&lt;reference href=”Text/Flow_2.html” title=”1″ type=”text” /&gt;
    – find all centered text and add the span command around your text
  18. depending upon the distributor service you use then it may be necessary to remove the cover image from the file as some like to handle this separately
  19. next validate the ePUB file
    – use Sigil’s option for FlightCrew validation to check the file
    – use Sigil’s options for W3 validation checks
    – use the online ePubValidator (http://validator.idpf.org/) to check your file format is ok
  20. amend anything that comes up in the checks. If necessary go back to the QuarkXpress file and amend it there, re-export it and reapply the changes post export

Even though we checked and rechecked the files we still had a final error – which rather annoyingly showed up on one of the ereaders we’d actually used to validate the files which had shown there was no problem. This was because the ePUB then goes through the formatter for the ereader delivery/retail site and they may add/amend the files slightly. This is why the centered text needs more than one approach.

Although we weren’t very impressed with needing to use a workaround to get a useable ePUB file out of QuarkXpress, in the end it was pretty straightforward to do, and with practice relatively quick as well.

You don’t especially need QuarkXpress to generate the ePUB file. Although we went that route as it is an industry standard package, we actually found that the ePUB files generated from the donation based package Calibre were actually also pretty clean (with little spurious html that could be rendered incorrectly by ereaders) – although the files generated did have much larger css files. In fact Calibre got one thing right that QuarkXpress didn’t – embedded non-underlined spaces next to underlined text was correct in Calibre.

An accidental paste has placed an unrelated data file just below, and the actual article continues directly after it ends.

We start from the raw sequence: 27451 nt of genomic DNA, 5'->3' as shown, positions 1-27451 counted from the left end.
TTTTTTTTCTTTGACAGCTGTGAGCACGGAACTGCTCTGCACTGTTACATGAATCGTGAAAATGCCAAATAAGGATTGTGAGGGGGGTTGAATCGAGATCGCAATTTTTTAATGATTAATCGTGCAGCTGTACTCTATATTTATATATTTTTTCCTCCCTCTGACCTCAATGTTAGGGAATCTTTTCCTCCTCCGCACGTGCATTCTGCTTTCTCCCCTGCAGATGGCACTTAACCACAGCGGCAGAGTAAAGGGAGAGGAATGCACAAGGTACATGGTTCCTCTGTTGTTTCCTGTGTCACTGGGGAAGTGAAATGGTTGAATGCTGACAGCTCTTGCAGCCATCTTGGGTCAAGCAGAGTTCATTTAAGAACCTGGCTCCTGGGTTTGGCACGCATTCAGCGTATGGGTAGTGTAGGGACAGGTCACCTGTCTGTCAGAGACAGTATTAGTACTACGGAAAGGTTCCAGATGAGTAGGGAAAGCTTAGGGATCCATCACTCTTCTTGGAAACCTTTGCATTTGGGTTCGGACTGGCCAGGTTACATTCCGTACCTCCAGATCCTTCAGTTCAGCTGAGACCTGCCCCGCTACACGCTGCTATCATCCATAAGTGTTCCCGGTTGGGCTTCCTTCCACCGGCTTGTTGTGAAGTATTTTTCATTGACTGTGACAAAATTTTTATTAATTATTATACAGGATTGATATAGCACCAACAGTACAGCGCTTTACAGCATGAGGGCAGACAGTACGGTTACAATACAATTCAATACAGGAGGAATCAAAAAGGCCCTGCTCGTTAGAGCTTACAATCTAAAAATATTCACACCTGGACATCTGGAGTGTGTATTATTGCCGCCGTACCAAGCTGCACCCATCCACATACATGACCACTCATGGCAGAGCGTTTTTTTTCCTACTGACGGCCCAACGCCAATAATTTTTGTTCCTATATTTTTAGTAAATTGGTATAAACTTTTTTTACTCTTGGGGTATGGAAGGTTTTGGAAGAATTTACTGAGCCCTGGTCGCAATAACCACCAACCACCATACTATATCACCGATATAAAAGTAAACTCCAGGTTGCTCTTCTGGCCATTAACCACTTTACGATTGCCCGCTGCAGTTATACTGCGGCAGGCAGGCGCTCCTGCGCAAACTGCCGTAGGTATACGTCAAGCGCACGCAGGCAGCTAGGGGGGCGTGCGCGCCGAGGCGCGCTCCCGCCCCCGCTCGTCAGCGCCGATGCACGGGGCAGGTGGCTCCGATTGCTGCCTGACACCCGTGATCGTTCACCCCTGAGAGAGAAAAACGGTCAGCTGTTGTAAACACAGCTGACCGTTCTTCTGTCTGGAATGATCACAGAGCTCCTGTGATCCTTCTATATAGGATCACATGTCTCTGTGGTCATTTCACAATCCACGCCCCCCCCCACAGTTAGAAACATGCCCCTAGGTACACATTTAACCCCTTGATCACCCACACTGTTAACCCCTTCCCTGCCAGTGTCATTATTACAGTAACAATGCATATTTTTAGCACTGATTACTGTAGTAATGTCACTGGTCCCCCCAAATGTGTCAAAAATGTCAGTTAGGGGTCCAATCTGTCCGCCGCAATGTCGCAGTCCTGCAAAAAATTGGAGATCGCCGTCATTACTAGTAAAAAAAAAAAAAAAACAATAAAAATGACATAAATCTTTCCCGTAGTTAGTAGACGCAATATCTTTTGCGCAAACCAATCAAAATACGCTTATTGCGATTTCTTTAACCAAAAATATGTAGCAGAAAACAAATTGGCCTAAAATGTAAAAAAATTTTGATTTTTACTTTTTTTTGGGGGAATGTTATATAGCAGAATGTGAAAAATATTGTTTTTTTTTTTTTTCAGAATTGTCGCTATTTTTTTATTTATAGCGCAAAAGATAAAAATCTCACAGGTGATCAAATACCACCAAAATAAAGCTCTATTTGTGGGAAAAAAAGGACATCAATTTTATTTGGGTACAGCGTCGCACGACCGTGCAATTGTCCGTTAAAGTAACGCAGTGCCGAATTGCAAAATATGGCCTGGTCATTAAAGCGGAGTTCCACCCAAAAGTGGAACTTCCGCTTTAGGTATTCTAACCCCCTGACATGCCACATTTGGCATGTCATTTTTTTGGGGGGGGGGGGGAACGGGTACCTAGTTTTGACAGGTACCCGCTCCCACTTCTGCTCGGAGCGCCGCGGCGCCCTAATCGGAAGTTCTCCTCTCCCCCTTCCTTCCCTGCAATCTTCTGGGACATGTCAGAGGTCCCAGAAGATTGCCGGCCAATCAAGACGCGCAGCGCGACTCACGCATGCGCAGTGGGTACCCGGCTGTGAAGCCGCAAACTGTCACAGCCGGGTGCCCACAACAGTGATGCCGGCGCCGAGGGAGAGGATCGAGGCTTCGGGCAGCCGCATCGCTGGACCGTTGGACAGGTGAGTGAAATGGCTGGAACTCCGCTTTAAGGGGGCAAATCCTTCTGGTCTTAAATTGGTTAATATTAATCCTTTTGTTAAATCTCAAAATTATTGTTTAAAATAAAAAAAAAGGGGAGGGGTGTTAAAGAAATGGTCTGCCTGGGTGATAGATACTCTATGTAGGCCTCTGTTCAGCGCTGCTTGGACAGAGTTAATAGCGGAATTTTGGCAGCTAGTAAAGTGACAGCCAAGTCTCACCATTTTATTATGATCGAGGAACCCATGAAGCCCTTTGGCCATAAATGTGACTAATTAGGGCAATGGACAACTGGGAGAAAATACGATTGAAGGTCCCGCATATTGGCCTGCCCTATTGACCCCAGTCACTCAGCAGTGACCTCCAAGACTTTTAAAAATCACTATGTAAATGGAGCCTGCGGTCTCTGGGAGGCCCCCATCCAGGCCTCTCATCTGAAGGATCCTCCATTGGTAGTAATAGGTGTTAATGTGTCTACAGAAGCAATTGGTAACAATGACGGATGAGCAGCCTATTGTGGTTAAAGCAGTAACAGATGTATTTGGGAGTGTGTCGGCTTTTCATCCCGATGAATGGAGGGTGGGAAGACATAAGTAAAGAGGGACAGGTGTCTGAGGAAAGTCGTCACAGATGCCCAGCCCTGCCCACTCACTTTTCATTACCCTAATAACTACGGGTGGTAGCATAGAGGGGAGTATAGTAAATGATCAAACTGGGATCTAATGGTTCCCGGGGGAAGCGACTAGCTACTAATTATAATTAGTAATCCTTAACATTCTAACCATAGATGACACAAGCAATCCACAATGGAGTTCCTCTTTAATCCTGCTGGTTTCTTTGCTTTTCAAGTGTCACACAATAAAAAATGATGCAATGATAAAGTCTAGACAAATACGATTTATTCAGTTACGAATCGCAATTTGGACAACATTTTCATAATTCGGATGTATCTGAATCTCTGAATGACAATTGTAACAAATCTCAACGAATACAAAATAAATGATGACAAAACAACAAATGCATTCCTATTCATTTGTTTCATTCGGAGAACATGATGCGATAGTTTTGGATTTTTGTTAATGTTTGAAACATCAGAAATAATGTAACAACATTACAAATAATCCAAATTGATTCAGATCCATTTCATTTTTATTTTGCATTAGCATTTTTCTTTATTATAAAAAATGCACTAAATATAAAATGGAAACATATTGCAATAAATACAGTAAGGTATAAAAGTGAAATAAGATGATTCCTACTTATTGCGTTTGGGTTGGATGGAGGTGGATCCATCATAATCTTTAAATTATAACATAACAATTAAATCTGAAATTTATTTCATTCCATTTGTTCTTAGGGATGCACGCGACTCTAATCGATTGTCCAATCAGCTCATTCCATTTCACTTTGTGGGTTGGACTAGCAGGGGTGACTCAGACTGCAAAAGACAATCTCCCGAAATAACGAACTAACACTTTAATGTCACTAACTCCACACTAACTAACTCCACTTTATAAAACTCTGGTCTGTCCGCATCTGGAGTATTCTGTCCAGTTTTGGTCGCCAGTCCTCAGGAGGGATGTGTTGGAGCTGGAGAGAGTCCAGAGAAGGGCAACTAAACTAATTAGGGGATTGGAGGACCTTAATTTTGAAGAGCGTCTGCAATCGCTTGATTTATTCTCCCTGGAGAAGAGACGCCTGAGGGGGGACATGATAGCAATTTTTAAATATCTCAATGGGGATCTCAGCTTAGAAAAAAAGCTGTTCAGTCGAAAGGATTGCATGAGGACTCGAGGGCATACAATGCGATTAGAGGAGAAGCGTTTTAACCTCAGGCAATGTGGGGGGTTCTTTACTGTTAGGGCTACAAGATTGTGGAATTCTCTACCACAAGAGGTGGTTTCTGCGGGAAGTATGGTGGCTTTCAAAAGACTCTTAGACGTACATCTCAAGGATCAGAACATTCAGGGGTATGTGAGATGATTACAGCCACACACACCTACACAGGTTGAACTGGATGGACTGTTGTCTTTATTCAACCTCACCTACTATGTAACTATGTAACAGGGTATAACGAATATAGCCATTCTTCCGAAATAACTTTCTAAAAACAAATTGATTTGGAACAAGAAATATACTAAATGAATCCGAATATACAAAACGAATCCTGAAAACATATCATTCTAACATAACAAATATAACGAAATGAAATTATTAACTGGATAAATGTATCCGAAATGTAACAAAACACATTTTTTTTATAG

Also, if you only have one or two ePUB to convert and you do want to use QuarkXpress (or Adobe InDesign) then have a look at their 30-day trial offers, or have a look at offers on eBay first as they are expensive packages, or both now offer options for their latest packages from the cloud (SaaS) but again this is pretty expensive.

Good luck with your conversions.


Definitions:

absolute position – an html command that gives a specific location for the text/picture

article, component – a QuarkXpress terms for subsections of the publication

centered – text/pictures that appear in the middle of the page (using American spelling)

css – cascading style sheet – a common holding place for the html commands used to control the layout

embed – contained with

ePUB – electronic publication, a zipped file containing files for each book chapter and layout files that make up an e-book

html – command language within <> brackets that controls the layout of webpages, and ePUB files

html links – the web page address for the page being referred to

h1, h3 – html commands for the main heading and the (normally) smaller heading no 3

metadata – the collection of values that are used to describe the ePUB file, its title, description, ISBN etc

SaaS – software as a service – software that is held on the cloud

span – an html command that control layout for a small set of text within the commands

toc – table of contents


17 August 2014
amended 25 September 2014